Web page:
Travel Report: Samathi Pagoda, Kep.
Samathi Pagoda, Kep, Cambodia.
August 2020. After a somewhat disappointing afternoon hiking around Kep National Park, I found myself letting out a sigh of relief when our tuk tuk rumbled to a halt outside Samathi Pagoda. “Yes, we made it!”
From the moment Sladja and I spotted its orange-gold roof sticking out of the hills, we felt determined to find the place. This, I figured, was going to make up for the stuff we’d missed out on in the park. A pleasing end, hopefully, to a frustrating day. Making our way under the red arch, we emerged into Samathi Pagoda’s large, seemingly deserted entrance courtyard.
The entire space was spotlessly clean and largely silent, aside from the sound of faint birdsong. Tentatively moving towards the main cluster of buildings, I kept my eyes open for some historical info, but there was nothing.
Moreover, a quick search online delivered very little. Which is par for the course when it comes to Kep’s understated sights. In fact, dear readers, this seems to be Samathi Pagoda’s first dedicated blog post.
Constructed over a two year period between 2005-2007, the temple stands in tribute to the stories and associated imagery of Buddhism in Khmer culture. The buildings in the courtyards are prayer halls and residential quarters for monks and students. As we approached, an exceptionally friendly nun (“donchee” in Khmer) came out to greet us.
Samathi Pagoda, Kep.
Dressed in white robes and with a shaved head and eyebrows, Cambodia’s resident pagoda nuns usually work in service of male monks. Typically, they’ll spend their days cooking and cleaning the grounds.
The lady at Samathi Pagoda spoke not a lick of English. However, that didn’t stop her from insisting we join her at one of the outdoor tables. And there she sat smiling at us warmly and muttering to herself in Khmer for several minutes. She was lovely, but it got so awkward we soon found ourselves making polite excuses.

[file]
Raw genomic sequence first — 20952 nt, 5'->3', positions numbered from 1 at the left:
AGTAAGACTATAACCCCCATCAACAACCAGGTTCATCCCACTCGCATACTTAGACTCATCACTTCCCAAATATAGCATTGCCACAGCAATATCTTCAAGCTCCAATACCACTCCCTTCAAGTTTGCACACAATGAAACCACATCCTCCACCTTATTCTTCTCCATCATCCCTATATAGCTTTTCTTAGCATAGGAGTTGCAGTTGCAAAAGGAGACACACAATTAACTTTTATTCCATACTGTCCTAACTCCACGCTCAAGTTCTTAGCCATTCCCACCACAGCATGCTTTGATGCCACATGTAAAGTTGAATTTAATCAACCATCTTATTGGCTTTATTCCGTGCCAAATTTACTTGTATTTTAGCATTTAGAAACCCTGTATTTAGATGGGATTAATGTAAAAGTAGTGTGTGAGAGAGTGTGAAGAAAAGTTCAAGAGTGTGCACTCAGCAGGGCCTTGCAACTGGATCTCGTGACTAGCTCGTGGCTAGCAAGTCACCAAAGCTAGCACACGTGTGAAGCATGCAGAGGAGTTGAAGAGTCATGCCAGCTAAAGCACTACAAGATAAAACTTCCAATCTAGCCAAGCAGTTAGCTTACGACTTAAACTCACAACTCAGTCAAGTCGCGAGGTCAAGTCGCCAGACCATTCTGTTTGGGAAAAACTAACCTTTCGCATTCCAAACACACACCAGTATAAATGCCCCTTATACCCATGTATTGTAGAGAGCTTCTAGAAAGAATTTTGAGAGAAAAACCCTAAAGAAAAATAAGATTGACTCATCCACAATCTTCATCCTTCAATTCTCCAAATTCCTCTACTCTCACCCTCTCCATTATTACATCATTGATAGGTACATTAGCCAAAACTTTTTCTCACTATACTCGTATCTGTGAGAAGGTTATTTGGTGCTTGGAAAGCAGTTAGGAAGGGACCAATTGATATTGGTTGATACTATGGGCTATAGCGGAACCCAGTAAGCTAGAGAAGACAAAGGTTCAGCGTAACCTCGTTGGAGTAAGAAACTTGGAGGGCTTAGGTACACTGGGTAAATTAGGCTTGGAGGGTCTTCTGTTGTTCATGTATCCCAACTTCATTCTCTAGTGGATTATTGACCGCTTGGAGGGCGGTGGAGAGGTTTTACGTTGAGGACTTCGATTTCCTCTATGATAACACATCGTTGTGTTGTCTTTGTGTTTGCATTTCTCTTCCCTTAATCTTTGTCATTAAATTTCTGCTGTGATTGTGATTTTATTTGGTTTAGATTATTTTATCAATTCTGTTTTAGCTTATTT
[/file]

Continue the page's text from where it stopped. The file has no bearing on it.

The nun pointed us towards the giant stone staircase that leads up to the pagoda’s main temple. According to what little online info I could find, there are two hundred and fifty six steps flanked by protective Naga serpents. And yeah, it was certainly a workout dragging ourselves up to the top!
More than a touch out of breath, I waited for Sladja on the grassy platform with its banana and mango trees. And then realised there was another staircase to negotiate in order to reach the temple.
In the corner of the platform, under some trees, I suddenly caught sight of a young monk sat at a pretty stone table. Dressed in signature orange, he lifted his head momentarily to give me a smile, before turning his attention back to his mobile phone. “Hello!” I called, but he didn’t look back up.
What To See & Do, Kep.
At the top of the staircase two we entered the main prayer hall, an unremarkably standard affair for anyone familiar with the Asian temple circuit. What’s more, it seemed virtually identical to another Kep temple, Samot Raingsey, which we’d stumbled upon during our day exploring the town’s abandoned colonial villas.
Happily though, the balcony more than made up for it, with a simply stunning panoramic across Kep’s jungle, beach and sea.
And no wonder, as the pagoda apparently sits around eight hundred metres above sea level. Definitely worth a selfie.
Another thing I’ll always remember the pagoda for is its amazing collection of sculptures. There on the balcony, for example, stands a striking four-faced Buddha, known as Phra Phrom. A deity of good fortune and protection, worshippers usually shower him with gifts of incense, jasmine flowers and coconut milk.
Most of the pagoda’s sculptures sit at the base of the elevated prayer hall in an incredibly atmospheric garden accessed by another short staircase. Here, there’s a series of golden animals, including cows, chickens, roosters and parrots. All symbols of protection and good fortune of course.
Samathi Pagoda, Kep.
Elsewhere, I came across a giant elephant gazing out at sea through the trees.
And a pair of tiny twin Buddhas cosied up against one of the crumbly stone walls.
Finally, before heading back down to street level, where our tuk tuk driver patiently waited, there was a fearsome battle scene. Snarling tigers, dagger-clutching monkey warriors and grand ships heading towards some manner of mystery foe. A curious end to another fascinating day in the Cambodian town of Kep.
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